Monday, February 13, 2006
Accusations published that Cardinal Egan and Bishop Hubbard are homosexuals
Who knows whether Cardinal Edward Egan is sleeping soundly these days. But as head of the New York archdiocese—as the top Roman Catholic prelate in the state—he'd have every reason to be restless after the recent advent of a little-noticed lawsuit.Who Would Take a Case Like This? : Village Voice
Manhattan attorney John Aretakis likes to say that he's in it for the long haul. And after 10 years of handling clergy-sexual-abuse cases—representing some 200 victims, from New York City to Albany and Long Island to Rochester—he has built a reputation as an aggressive foe of the Catholic Church. In the capital district, where he's taken on Bishop Howard Hubbard, he remains controversial.
Before this story broke, I had not heard of Father Bob Hoatson. On the surface, it sure looks me like a retaliatory suspension for criticism of the bishop's response to the crisis in 2002. I will have to do more reading.
On the other hand, it doesn't look like there's much evidence in public view now supporting the allegations with respect to Cardinal Egan.
posted by Patrick Sweeney at 10:45 PM Permalink
Sunday, February 12, 2006
out of respect, or, out of fear
One of the strangest aspects, and to me, unexpected, was the strange new respect that newspapers and news channels show for religion.
James Pinkerton of Newsday and Bill Donohue of the Catholic League have identifed it.
Catholic League president Bill Donohue commented today on the controversy over the Danish cartoons that lampoon Muhammad:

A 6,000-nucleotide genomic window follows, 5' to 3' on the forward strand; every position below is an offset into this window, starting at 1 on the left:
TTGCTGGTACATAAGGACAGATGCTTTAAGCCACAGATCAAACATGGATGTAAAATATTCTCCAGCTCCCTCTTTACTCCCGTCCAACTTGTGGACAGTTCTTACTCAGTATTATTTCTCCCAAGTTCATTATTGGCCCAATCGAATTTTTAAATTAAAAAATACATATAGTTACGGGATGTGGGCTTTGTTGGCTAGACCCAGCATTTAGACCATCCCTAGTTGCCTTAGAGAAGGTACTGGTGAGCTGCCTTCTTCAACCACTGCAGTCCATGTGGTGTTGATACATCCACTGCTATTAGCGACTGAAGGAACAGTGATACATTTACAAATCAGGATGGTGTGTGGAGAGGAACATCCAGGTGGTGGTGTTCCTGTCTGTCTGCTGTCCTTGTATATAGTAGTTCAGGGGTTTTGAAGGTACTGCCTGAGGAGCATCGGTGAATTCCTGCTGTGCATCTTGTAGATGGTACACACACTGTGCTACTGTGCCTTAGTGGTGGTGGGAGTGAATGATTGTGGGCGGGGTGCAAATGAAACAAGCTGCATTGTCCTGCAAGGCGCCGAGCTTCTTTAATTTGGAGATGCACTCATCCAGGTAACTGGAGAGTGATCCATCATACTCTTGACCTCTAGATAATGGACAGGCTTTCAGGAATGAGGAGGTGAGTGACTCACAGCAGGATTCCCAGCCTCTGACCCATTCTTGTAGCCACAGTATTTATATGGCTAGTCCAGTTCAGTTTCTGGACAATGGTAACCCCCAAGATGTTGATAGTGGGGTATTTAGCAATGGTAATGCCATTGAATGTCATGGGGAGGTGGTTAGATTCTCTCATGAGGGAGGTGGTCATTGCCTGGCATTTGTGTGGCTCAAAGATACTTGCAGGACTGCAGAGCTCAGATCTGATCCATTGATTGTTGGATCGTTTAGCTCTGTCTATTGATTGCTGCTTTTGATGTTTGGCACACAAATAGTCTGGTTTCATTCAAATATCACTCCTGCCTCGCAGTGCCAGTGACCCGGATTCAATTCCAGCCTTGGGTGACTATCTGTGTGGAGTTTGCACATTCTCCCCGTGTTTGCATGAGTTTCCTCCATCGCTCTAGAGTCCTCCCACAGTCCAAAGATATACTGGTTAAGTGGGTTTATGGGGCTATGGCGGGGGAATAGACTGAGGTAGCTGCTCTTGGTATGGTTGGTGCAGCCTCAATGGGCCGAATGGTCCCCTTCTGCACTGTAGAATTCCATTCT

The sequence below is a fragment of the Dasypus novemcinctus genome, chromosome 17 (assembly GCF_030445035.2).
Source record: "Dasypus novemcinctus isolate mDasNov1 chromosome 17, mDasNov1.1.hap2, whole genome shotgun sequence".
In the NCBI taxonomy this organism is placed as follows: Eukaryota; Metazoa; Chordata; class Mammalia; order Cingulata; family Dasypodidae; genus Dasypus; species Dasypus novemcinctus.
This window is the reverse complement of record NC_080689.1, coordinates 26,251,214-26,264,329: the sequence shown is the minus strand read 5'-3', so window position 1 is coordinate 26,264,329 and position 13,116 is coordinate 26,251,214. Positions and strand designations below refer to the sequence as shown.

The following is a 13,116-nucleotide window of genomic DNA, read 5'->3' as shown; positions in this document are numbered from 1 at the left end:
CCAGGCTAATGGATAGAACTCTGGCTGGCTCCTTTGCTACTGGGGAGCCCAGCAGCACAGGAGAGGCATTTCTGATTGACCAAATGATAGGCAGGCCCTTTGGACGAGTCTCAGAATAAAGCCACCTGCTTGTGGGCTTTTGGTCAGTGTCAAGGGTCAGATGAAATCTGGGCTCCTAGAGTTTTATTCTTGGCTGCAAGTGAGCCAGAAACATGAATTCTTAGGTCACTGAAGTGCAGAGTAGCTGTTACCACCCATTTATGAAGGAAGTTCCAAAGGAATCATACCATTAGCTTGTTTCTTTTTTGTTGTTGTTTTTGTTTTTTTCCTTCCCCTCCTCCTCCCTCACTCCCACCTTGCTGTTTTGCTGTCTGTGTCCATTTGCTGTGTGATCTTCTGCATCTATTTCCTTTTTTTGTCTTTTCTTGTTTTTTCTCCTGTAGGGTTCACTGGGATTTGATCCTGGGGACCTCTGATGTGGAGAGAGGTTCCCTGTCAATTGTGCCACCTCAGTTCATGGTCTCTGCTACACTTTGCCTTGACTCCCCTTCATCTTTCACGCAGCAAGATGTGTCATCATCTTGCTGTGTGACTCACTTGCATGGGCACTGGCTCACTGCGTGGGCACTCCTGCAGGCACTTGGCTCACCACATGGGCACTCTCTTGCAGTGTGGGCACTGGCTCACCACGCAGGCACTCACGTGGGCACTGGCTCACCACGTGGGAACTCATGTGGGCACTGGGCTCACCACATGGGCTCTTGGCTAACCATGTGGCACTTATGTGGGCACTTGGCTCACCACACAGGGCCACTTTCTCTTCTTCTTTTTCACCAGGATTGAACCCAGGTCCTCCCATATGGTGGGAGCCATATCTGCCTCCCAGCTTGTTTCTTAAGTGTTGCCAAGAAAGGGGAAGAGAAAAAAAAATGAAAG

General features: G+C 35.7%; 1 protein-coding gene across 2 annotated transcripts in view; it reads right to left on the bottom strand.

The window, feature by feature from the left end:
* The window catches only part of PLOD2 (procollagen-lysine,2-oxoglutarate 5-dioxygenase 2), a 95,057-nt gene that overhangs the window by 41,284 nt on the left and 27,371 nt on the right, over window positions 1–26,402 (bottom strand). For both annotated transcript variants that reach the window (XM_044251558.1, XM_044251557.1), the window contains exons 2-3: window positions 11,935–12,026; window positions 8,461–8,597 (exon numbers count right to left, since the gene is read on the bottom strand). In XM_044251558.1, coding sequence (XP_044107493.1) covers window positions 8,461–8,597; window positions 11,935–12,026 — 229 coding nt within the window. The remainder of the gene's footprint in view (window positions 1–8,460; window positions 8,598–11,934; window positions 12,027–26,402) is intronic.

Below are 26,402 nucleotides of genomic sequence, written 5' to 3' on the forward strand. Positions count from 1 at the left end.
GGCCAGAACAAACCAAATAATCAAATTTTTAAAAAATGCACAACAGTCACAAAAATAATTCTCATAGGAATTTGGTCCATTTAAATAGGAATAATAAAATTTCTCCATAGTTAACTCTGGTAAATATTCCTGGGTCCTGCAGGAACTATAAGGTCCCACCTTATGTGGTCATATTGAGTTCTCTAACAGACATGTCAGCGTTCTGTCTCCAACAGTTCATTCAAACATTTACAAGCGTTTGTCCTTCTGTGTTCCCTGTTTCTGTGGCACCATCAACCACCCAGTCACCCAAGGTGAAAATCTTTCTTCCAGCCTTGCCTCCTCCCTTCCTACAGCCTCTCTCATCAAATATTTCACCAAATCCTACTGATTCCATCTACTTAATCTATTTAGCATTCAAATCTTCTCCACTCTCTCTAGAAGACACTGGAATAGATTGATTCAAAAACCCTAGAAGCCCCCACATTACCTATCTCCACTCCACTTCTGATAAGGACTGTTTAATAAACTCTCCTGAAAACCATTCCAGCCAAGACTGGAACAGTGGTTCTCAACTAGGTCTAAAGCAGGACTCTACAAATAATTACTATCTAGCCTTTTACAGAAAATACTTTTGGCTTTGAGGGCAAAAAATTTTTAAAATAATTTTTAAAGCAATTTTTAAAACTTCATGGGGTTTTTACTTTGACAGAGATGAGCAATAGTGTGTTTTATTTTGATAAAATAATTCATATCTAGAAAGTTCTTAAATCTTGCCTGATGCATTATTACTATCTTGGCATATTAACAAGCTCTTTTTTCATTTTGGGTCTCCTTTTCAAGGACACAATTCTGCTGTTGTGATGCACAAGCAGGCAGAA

There's a long tradition of insulting religion in this country in the name of religious and press freedom. I don't know when the last successful conviction for blashphemy was obtained, but I doubt there's been one since 1900.
I wouldn't join a violent protest of an insult to the Catholic faith, and I simply cannot imagine that Cardinal Egan or Bill Donohue would ever call for one.
In an odd way, the protests confirm the cartoons subtext: that the reaction to an outrage permitted in a free country like Denmark is mob violence.
posted by Patrick Sweeney at 7:56 PM Permalink
Mortification of the Flesh Dept.
I have remarked before that some practices of contempory culture represented a sort of acceptance of physical suffering in order to achieve a transcendant goal. The truth of this is self-evident in the motto No pain, No gain. This applies to jogging, and workouts.
A newer form emerged confirming that in even among the secularists, great things are obtained by accepting pain:
The gym that brought New Yorkers "Cardio Striptease" has dreamed up "Stiletto Strength," a workout to get women in shape to wear the highest of heels.
posted by Patrick Sweeney at 7:15 PM Permalink